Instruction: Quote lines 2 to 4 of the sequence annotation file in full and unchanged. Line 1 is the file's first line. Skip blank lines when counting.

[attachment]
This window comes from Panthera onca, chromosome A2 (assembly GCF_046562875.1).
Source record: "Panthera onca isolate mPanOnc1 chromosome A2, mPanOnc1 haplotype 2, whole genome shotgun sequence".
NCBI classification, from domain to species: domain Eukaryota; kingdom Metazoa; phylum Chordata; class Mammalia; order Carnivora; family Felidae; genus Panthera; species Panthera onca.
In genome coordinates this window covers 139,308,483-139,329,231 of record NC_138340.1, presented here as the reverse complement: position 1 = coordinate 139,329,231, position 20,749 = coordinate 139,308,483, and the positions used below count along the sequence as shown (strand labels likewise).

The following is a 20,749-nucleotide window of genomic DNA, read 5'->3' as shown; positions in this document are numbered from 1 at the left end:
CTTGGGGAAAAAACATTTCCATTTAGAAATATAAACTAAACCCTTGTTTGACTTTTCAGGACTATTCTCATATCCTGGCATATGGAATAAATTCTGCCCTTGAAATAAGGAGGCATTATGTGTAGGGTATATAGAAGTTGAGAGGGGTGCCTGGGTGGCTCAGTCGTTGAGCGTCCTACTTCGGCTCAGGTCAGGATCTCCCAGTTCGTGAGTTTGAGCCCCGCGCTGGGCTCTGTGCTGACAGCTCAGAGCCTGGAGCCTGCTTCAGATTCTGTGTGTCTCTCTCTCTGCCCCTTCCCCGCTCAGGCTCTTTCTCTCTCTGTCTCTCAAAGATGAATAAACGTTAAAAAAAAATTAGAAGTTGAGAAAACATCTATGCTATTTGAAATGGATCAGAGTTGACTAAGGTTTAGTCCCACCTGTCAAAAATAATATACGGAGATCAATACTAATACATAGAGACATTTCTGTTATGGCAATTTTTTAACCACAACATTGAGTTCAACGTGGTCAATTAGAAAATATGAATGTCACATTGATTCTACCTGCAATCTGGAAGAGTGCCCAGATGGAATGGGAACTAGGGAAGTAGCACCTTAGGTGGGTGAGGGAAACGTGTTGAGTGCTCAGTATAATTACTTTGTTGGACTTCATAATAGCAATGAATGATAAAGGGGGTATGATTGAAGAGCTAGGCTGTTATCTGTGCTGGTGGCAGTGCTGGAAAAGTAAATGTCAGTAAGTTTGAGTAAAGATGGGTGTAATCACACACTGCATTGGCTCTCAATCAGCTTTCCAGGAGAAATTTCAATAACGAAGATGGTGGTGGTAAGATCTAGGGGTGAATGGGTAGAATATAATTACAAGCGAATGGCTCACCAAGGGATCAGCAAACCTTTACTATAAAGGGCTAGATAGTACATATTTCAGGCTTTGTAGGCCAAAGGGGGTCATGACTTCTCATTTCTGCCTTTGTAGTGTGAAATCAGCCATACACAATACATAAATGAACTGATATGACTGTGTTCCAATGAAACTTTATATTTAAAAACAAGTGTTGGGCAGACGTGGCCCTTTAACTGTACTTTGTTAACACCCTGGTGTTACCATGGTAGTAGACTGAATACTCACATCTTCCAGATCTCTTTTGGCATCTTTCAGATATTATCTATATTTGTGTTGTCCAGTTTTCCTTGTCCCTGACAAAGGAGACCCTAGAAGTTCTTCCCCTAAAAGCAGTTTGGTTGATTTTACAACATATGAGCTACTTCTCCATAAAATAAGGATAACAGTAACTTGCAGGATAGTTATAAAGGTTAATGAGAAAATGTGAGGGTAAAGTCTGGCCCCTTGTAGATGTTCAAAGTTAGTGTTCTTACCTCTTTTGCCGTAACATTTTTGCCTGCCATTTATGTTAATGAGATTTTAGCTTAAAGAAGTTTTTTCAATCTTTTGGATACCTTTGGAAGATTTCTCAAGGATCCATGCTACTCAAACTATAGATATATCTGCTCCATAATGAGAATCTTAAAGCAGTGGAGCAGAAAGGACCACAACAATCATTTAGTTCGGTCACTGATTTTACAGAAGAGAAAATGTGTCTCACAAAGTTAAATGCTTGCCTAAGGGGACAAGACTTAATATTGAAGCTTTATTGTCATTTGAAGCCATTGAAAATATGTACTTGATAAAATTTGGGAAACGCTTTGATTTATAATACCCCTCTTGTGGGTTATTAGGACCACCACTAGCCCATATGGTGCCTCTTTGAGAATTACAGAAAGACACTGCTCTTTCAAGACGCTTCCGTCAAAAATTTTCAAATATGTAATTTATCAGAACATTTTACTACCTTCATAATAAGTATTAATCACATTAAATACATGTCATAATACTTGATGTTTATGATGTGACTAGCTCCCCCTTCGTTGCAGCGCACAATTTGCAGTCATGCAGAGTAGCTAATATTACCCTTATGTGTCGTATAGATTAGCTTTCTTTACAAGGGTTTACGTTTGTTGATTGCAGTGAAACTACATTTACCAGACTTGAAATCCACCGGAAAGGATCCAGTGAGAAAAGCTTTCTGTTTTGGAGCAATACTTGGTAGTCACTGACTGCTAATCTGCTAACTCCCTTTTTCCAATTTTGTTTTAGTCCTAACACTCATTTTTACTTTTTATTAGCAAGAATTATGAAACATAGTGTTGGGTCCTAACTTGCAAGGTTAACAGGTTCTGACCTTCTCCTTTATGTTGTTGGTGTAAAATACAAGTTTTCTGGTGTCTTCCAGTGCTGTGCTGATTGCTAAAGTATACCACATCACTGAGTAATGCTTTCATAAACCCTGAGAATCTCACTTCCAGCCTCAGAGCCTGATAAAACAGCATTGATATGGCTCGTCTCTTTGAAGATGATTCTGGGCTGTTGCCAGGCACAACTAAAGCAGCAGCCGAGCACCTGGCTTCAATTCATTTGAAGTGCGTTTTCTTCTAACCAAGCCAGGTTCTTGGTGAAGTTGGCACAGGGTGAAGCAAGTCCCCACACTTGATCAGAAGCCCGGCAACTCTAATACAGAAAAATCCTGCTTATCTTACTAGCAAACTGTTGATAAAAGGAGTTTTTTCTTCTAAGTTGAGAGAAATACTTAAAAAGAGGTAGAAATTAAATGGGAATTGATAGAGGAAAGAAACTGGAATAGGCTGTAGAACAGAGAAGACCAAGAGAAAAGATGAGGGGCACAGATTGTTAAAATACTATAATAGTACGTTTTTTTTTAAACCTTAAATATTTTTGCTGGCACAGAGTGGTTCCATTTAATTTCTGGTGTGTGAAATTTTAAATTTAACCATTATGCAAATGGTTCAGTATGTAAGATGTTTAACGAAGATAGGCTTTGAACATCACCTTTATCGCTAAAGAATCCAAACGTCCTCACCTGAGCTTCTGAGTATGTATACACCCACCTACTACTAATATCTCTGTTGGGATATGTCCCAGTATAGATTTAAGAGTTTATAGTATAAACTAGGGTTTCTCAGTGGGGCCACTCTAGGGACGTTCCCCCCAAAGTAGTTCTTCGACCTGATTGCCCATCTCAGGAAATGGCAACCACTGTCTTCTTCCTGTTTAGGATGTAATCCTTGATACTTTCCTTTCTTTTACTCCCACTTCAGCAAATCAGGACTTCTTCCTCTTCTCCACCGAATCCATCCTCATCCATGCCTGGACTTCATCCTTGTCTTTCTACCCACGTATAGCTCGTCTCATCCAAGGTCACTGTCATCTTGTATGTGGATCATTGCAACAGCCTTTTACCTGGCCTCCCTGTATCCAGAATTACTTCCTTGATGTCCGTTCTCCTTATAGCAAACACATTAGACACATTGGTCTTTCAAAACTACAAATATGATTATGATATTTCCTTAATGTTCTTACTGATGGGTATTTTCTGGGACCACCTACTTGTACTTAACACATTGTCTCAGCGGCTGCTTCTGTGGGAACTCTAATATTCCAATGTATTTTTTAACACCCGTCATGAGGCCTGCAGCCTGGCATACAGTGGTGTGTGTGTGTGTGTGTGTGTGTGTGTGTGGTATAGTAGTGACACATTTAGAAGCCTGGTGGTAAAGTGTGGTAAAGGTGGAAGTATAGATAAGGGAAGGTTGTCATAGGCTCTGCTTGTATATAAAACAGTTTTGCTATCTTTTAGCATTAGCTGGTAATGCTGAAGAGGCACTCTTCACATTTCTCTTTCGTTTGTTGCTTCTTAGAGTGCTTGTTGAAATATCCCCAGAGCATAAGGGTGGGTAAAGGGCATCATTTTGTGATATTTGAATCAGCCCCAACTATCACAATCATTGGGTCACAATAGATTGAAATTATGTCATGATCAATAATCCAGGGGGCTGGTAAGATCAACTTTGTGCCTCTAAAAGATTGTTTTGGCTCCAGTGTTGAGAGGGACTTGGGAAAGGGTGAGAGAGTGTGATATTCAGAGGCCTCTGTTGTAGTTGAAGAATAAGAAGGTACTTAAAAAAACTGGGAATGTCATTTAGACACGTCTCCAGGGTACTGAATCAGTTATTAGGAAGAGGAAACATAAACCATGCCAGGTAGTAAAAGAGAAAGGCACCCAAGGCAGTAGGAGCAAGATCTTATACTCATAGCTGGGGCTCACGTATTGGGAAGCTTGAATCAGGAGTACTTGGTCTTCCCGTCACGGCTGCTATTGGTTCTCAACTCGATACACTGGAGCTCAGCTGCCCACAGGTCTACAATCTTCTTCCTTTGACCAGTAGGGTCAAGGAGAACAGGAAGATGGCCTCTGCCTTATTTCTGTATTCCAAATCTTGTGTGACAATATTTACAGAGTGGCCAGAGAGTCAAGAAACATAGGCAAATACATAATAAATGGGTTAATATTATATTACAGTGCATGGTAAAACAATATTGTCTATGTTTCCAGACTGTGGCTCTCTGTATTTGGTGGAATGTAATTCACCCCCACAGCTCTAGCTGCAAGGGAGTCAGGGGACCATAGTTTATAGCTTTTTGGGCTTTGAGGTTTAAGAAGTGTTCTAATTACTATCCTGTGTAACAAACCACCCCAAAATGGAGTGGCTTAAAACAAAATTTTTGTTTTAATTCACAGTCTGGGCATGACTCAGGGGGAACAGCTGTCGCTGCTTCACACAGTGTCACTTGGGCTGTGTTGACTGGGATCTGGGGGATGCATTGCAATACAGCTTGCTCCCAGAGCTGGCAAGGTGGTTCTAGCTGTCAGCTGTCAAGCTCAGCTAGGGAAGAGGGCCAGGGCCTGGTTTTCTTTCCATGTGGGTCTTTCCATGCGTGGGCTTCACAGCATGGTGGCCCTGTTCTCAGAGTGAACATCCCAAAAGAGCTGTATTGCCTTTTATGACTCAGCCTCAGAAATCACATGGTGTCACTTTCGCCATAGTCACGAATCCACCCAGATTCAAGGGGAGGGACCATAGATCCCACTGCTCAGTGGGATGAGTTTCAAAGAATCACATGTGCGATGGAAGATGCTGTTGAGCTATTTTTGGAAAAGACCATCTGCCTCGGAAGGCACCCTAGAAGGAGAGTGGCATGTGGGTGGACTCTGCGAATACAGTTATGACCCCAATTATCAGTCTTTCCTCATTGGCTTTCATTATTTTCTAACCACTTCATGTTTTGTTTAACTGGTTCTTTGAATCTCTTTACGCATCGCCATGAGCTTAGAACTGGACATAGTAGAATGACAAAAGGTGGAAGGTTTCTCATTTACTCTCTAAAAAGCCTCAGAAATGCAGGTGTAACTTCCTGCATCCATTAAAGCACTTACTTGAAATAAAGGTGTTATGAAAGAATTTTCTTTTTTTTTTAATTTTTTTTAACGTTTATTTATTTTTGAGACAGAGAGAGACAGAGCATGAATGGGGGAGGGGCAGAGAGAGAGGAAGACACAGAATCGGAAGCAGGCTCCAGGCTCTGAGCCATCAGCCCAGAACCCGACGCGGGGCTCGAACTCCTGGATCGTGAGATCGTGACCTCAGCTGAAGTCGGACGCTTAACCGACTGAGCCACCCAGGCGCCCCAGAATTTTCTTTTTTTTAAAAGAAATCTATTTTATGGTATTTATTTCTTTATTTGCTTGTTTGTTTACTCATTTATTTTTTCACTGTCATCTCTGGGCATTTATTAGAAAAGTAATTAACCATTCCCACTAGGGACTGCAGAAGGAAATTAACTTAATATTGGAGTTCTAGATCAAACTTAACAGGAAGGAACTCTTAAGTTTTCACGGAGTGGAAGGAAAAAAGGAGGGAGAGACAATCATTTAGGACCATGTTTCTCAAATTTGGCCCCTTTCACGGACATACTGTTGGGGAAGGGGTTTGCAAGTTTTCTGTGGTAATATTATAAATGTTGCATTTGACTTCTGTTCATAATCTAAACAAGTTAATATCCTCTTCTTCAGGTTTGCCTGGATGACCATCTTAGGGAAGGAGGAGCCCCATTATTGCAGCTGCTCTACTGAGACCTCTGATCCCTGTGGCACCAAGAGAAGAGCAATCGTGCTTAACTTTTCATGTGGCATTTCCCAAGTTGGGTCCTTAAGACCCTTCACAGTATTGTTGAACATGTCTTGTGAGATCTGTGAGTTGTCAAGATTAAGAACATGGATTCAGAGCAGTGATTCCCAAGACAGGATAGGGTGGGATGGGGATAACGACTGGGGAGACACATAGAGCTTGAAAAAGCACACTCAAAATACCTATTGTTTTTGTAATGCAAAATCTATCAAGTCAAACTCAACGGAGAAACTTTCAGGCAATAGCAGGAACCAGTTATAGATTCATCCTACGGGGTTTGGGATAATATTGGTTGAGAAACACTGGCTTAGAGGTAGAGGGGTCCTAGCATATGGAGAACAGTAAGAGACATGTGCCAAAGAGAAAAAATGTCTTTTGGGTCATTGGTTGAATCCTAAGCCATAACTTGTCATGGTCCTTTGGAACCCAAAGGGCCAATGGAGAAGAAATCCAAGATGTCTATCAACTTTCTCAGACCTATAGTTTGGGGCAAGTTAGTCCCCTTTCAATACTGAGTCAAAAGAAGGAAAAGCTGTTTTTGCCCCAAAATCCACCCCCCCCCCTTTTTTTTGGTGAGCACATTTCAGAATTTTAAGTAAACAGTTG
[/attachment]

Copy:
Source record: "Panthera onca isolate mPanOnc1 chromosome A2, mPanOnc1 haplotype 2, whole genome shotgun sequence".
NCBI classification, from domain to species: domain Eukaryota; kingdom Metazoa; phylum Chordata; class Mammalia; order Carnivora; family Felidae; genus Panthera; species Panthera onca.
In genome coordinates this window covers 139,308,483-139,329,231 of record NC_138340.1, presented here as the reverse complement: position 1 = coordinate 139,329,231, position 20,749 = coordinate 139,308,483, and the positions used below count along the sequence as shown (strand labels likewise).